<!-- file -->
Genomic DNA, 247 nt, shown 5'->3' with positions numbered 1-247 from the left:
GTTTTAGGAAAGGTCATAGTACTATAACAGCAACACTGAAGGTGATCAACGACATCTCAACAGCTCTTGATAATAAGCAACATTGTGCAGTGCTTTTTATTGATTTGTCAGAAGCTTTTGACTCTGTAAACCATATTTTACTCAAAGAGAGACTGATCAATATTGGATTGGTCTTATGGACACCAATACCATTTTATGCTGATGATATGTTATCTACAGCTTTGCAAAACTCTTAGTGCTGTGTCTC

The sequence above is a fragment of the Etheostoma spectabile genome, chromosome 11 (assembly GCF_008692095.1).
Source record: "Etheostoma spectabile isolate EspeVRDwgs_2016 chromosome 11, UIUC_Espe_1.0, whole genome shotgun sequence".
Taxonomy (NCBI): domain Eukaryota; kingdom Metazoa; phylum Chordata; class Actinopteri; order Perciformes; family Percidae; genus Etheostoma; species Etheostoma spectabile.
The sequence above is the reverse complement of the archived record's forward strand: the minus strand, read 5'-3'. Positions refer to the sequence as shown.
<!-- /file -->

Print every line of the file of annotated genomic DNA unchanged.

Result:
Genomic DNA, 247 nt, shown 5'->3' with positions numbered 1-247 from the left:
GTTTTAGGAAAGGTCATAGTACTATAACAGCAACACTGAAGGTGATCAACGACATCTCAACAGCTCTTGATAATAAGCAACATTGTGCAGTGCTTTTTATTGATTTGTCAGAAGCTTTTGACTCTGTAAACCATATTTTACTCAAAGAGAGACTGATCAATATTGGATTGGTCTTATGGACACCAATACCATTTTATGCTGATGATATGTTATCTACAGCTTTGCAAAACTCTTAGTGCTGTGTCTC

The sequence above is a fragment of the Etheostoma spectabile genome, chromosome 11 (assembly GCF_008692095.1).
Source record: "Etheostoma spectabile isolate EspeVRDwgs_2016 chromosome 11, UIUC_Espe_1.0, whole genome shotgun sequence".
Taxonomy (NCBI): domain Eukaryota; kingdom Metazoa; phylum Chordata; class Actinopteri; order Perciformes; family Percidae; genus Etheostoma; species Etheostoma spectabile.
The sequence above is the reverse complement of the archived record's forward strand: the minus strand, read 5'-3'. Positions refer to the sequence as shown.